Light pollution and wildlife
As the number of streets lights has risen our night skies have been getting brighter. This is welcome news for some: more street lights means less crime, or at least less fear of crime. For others it's a case of more light pollution causing yet more damage to our environment.
This year on 27 March the WWF held their fourth annual Earth Hour. They asked supporters across the world to switch off their lights for one hour to make a stand against climate change. The British Astronomical Association's Campaign for Dark Skies also advocates that councils and organisations use "the right amount of light, and only where needed" to help stargazers.
Some counties in the UK have already started reduced street lighting trials designed to cut public spending and save energy.
But it's not just about cash, carbon and stars. There's also evidence to suggest that artificial lighting is affecting our wildlife. According to the Butterfly Conservation Trust [pdf] moths are in trouble. This could be because they're attracted to street lights where they're more visible to predators like toads and bats. By adopting a street light as their takeaway of choice, these predators are in turn more vulnerable to fatal encounters with domestic cats and traffic.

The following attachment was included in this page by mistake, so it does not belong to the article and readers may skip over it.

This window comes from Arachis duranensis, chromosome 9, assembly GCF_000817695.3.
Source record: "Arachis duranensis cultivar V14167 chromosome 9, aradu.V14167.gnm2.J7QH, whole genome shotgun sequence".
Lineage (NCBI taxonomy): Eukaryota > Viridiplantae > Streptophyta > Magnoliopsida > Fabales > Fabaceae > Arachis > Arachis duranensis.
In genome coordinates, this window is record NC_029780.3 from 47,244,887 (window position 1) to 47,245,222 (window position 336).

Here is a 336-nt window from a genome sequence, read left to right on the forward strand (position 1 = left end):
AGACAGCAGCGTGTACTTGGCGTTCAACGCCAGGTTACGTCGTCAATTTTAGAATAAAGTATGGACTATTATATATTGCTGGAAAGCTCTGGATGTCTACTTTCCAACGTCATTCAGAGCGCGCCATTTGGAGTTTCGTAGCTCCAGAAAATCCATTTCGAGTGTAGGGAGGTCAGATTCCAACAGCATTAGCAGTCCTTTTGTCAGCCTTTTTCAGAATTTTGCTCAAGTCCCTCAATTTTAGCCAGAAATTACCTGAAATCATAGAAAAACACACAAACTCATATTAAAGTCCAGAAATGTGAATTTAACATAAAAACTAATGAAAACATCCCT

Another theory is that nocturnal animals avoid artificial light sources altogether, radically changing their normal behaviour. These changes are rarely beneficial. Some waste valuable energy travelling longer routes to feeding grounds. Others delay or even abandon feeding and mating routines. Conservationists are particularly concerned about British bats. Numbers have decreased so dramatically over the last century that all 17 resident species are now protected by law.
One group of scientists doing its bit to investigate is The Bats and Lighting Research Project at Bristol University. Emma Stone and her team are investigating the impact of street lights on how lesser horseshoe bats feed and how they travel to food along 'linear features' like hedgerows.
The team at Bristol University have to consider how bats and humans can live together. And this is where you can help. They've set up an online survey to find out your opinions about light pollution and what potential solutions you would be happy with in your area.
Obviously the more opinions they get, the better the results so please help them by filling in the survey. We'd also like to know what you think. Would you feel safe with less lighting at night? Do you live in an area that's testing out part night lighting? Share your stories and comments with us below.